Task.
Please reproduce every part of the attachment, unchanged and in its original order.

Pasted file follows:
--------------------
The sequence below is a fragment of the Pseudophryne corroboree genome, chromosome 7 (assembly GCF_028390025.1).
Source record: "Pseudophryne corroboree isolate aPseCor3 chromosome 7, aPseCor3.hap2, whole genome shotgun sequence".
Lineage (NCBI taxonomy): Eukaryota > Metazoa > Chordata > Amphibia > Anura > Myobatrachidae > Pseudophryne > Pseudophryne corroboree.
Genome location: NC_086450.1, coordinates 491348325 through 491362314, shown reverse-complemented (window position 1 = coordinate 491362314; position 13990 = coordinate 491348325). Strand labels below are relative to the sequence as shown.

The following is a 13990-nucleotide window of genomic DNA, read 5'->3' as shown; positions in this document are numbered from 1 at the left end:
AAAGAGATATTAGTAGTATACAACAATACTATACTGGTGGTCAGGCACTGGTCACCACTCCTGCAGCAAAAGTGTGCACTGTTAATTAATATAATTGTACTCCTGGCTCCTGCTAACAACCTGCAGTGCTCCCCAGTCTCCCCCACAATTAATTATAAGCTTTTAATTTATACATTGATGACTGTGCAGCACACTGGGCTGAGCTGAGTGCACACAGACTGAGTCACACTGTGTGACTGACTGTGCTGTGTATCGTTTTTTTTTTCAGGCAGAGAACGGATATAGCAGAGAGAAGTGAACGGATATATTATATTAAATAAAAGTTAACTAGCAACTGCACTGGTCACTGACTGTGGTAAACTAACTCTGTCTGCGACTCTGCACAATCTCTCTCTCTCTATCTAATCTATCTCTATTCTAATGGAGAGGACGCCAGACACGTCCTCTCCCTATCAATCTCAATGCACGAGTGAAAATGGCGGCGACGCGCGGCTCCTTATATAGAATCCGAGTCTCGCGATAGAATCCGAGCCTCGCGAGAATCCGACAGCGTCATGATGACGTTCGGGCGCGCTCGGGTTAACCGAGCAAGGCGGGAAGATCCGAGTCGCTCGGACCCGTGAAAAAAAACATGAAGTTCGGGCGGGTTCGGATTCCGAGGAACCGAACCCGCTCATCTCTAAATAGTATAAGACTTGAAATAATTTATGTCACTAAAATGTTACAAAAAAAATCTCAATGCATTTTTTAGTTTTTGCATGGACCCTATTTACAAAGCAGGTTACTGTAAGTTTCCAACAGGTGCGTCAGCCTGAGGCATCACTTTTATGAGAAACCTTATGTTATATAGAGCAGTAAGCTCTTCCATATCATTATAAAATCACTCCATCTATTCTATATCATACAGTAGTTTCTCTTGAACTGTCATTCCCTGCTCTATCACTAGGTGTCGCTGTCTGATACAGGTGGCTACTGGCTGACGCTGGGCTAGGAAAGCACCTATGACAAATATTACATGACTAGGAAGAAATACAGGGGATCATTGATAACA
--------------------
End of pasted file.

The sequence below is a fragment of the Pseudophryne corroboree genome, chromosome 7 (assembly GCF_028390025.1).
Source record: "Pseudophryne corroboree isolate aPseCor3 chromosome 7, aPseCor3.hap2, whole genome shotgun sequence".
Lineage (NCBI taxonomy): Eukaryota > Metazoa > Chordata > Amphibia > Anura > Myobatrachidae > Pseudophryne > Pseudophryne corroboree.
Genome location: NC_086450.1, coordinates 491348325 through 491362314, shown reverse-complemented (window position 1 = coordinate 491362314; position 13990 = coordinate 491348325). Strand labels below are relative to the sequence as shown.

The following is a 13990-nucleotide window of genomic DNA, read 5'->3' as shown; positions in this document are numbered from 1 at the left end:
AAAGAGATATTAGTAGTATACAACAATACTATACTGGTGGTCAGGCACTGGTCACCACTCCTGCAGCAAAAGTGTGCACTGTTAATTAATATAATTGTACTCCTGGCTCCTGCTAACAACCTGCAGTGCTCCCCAGTCTCCCCCACAATTAATTATAAGCTTTTAATTTATACATTGATGACTGTGCAGCACACTGGGCTGAGCTGAGTGCACACAGACTGAGTCACACTGTGTGACTGACTGTGCTGTGTATCGTTTTTTTTTTCAGGCAGAGAACGGATATAGCAGAGAGAAGTGAACGGATATATTATATTAAATAAAAGTTAACTAGCAACTGCACTGGTCACTGACTGTGGTAAACTAACTCTGTCTGCGACTCTGCACAATCTCTCTCTCTCTATCTAATCTATCTCTATTCTAATGGAGAGGACGCCAGACACGTCCTCTCCCTATCAATCTCAATGCACGAGTGAAAATGGCGGCGACGCGCGGCTCCTTATATAGAATCCGAGTCTCGCGATAGAATCCGAGCCTCGCGAGAATCCGACAGCGTCATGATGACGTTCGGGCGCGCTCGGGTTAACCGAGCAAGGCGGGAAGATCCGAGTCGCTCGGACCCGTGAAAAAAAACATGAAGTTCGGGCGGGTTCGGATTCCGAGGAACCGAACCCGCTCATCTCTAAATAGTATAAGACTTGAAATAATTTATGTCACTAAAATGTTACAAAAAAAATCTCAATGCATTTTTTAGTTTTTGCATGGACCCTATTTACAAAGCAGGTTACTGTAAGTTTCCAACAGGTGCGTCAGCCTGAGGCATCACTTTTATGAGAAACCTTATGTTATATAGAGCAGTAAGCTCTTCCATATCATTATAAAATCACTCCATCTATTCTATATCATACAGTAGTTTCTCTTGAACTGTCATTCCCTGCTCTATCACTAGGTGTCGCTGTCTGATACAGGTGGCTACTGGCTGACGCTGGGCTAGGAAAGCACCTATGACAAATATTACATGACTAGGAAGAAATACAGGGGATCATTGATAACA